Hi! I’m Laura and I have been living in China for over ten years. When I first arrived, on a scholarship from my government, let me tell you I knew nothing about Chinese culture. But after over a decade, I have picked up a few tips that I would love to share with you.
If you interact with Chinese people a lot, you probably know these, but if you don’t interact with Chinese people much, you are totally missing out! Just do the math – a pool of over a billion people mean there are millions of awesome ones!
So let’s jump into it with five tips for interacting with Chinese people, whether for business or pleasure! (wink wink)
- Treat them like actual human beings
This is not a drill. If I have learned anything from traveling the world, it’s that our similarities outweigh our differences. While discovering cultural differences can be fun, confusing, exciting, or stressful, always remember that the person across from you is just that – a person.
- Ask if they have eaten-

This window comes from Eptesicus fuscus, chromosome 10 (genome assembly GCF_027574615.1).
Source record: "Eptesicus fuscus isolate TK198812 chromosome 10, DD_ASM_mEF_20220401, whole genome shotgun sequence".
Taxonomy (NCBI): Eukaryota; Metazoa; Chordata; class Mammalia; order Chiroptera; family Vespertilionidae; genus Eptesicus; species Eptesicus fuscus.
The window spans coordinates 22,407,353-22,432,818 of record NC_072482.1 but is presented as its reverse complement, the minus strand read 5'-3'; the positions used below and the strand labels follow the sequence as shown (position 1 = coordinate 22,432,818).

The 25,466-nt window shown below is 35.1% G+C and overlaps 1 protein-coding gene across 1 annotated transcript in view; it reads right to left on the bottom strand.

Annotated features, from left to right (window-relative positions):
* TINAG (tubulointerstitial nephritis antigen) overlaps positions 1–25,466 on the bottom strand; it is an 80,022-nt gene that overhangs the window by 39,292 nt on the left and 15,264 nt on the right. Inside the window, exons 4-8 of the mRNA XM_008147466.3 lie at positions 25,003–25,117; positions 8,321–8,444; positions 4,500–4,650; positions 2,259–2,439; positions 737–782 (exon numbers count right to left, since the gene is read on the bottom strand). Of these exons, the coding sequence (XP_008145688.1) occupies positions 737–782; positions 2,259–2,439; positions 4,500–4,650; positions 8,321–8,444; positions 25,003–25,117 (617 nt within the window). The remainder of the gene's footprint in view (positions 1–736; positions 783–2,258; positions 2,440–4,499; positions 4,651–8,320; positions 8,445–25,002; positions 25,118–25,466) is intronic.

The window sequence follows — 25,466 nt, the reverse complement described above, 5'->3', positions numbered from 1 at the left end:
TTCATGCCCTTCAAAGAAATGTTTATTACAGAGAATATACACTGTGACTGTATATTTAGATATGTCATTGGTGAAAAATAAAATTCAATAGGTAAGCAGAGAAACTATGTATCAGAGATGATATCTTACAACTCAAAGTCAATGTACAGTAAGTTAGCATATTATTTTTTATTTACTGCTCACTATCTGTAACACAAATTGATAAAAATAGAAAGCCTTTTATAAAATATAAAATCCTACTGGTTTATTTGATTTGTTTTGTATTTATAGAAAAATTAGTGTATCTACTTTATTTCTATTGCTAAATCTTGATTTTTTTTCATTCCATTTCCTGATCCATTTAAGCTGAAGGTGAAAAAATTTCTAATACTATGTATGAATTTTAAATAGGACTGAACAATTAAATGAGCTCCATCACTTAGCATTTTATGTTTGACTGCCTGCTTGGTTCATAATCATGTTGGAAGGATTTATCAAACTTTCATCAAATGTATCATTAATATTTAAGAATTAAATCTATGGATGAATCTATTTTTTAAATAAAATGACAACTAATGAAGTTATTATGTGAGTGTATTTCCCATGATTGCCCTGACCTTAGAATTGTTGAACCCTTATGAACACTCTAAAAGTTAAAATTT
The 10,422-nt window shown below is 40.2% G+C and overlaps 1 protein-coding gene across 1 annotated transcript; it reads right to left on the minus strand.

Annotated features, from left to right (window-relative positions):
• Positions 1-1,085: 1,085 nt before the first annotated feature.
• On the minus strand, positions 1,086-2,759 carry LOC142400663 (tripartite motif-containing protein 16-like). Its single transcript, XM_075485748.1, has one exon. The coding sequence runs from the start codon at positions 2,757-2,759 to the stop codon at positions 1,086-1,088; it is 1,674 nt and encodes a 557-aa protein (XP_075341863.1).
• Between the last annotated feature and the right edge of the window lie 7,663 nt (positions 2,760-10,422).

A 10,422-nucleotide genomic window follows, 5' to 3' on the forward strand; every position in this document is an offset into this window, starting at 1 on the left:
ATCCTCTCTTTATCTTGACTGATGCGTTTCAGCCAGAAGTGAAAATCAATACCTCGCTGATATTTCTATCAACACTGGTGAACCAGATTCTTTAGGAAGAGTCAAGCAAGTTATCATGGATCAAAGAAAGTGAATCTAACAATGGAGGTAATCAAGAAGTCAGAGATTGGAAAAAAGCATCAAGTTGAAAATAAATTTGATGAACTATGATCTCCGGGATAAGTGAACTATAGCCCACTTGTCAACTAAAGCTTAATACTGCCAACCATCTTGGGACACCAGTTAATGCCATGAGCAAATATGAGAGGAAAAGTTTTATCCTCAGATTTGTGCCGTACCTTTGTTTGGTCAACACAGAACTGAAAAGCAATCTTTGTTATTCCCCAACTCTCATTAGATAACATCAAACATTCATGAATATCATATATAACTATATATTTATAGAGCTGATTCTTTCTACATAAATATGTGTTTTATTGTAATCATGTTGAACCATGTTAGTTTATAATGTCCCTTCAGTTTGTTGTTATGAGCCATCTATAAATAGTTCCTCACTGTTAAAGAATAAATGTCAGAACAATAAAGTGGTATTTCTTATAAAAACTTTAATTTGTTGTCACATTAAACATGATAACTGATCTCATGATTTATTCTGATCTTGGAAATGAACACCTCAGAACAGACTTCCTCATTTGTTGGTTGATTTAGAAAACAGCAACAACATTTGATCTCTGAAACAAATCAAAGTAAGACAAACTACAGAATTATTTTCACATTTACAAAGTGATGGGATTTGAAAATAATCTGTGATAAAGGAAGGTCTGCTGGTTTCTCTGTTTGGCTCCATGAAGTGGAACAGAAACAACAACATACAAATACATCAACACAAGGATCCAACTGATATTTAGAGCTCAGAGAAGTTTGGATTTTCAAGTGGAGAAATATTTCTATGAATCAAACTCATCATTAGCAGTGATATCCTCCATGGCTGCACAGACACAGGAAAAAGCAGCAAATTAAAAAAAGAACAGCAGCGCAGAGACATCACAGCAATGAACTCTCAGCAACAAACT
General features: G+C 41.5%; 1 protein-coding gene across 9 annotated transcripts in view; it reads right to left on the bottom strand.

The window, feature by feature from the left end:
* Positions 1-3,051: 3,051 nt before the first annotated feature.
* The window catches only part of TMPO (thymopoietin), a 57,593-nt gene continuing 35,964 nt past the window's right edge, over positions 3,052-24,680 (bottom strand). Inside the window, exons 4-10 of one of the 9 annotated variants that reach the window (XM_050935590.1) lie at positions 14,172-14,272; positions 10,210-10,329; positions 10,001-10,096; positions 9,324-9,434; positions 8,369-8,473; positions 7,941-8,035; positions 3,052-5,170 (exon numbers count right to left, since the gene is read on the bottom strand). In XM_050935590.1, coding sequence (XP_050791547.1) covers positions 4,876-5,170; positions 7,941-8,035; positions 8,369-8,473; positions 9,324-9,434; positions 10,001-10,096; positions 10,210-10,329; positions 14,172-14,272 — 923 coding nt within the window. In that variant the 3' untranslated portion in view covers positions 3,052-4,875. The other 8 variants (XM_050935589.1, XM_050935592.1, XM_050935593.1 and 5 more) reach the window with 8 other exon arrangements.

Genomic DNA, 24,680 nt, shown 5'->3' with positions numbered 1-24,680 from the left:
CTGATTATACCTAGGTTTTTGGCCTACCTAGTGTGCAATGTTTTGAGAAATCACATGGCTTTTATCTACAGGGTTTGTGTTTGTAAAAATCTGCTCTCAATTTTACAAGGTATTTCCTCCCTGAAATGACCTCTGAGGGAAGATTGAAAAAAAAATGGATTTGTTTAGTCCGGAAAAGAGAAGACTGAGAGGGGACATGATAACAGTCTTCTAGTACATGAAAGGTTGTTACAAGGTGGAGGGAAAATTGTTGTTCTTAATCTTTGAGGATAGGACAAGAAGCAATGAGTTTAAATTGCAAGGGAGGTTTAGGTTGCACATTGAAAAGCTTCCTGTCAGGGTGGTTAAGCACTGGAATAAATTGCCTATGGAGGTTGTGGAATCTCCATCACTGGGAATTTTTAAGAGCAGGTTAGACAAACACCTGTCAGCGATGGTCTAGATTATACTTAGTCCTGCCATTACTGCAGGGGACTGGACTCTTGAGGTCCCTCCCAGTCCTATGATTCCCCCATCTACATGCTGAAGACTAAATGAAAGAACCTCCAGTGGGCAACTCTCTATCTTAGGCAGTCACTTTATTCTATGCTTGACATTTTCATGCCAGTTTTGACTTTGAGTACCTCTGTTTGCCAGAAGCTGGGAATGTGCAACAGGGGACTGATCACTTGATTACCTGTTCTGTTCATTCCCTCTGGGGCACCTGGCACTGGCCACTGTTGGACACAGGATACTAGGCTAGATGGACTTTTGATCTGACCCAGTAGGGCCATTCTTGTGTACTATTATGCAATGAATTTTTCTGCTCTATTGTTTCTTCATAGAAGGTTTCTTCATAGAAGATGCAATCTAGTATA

In China, you don’t ask how someone is, instead you ask if they have eaten. According to what I have heard, this is because in ancient times people didn’t have enough to eat, so you ask if they have had a meal or not. This also aligns with Maslow’s hierarchy of needs – when you greet someone, the first thing to check is if their physiological needs have been met. So instead of “How are you?” try “Did you eat your lunch yet?”
- Do your best to pick up the bill
If you want to really impress one of your Chinese friends or colleagues, all you need to do is excuse yourself from a meal and say you need to use the bathroom. While visiting the bathroom, talk to the host and pick up the check. Instant respect!
- Ask about old bodies
Excuse me, what do you mean by “old bodies”?! I just mean when you are talking to someone, ask after the health of any important old people in their lives, including themselves. For example, if you are talking to someone of grandpa or grandma’s age, ask them how their body is. If you are talking to someone younger, ask about the health of their parents or grandparents. This will show your respect for elders.
- Cheers below the rim of their glass
This tip comes in handy for business dinners, and it can also be quite fun! In Chinese culture, cheering your glass below the rim of the other person’s glass shows respect. After a few cheers, this can turn into a light-hearted battle of who can get their glass lower. (demonstrate) Like this!
So there you go, those are five tips for interacting with Chinese people! Use them in business, to make friends, or even with your in-laws! Good luck and remember to do the right thing!
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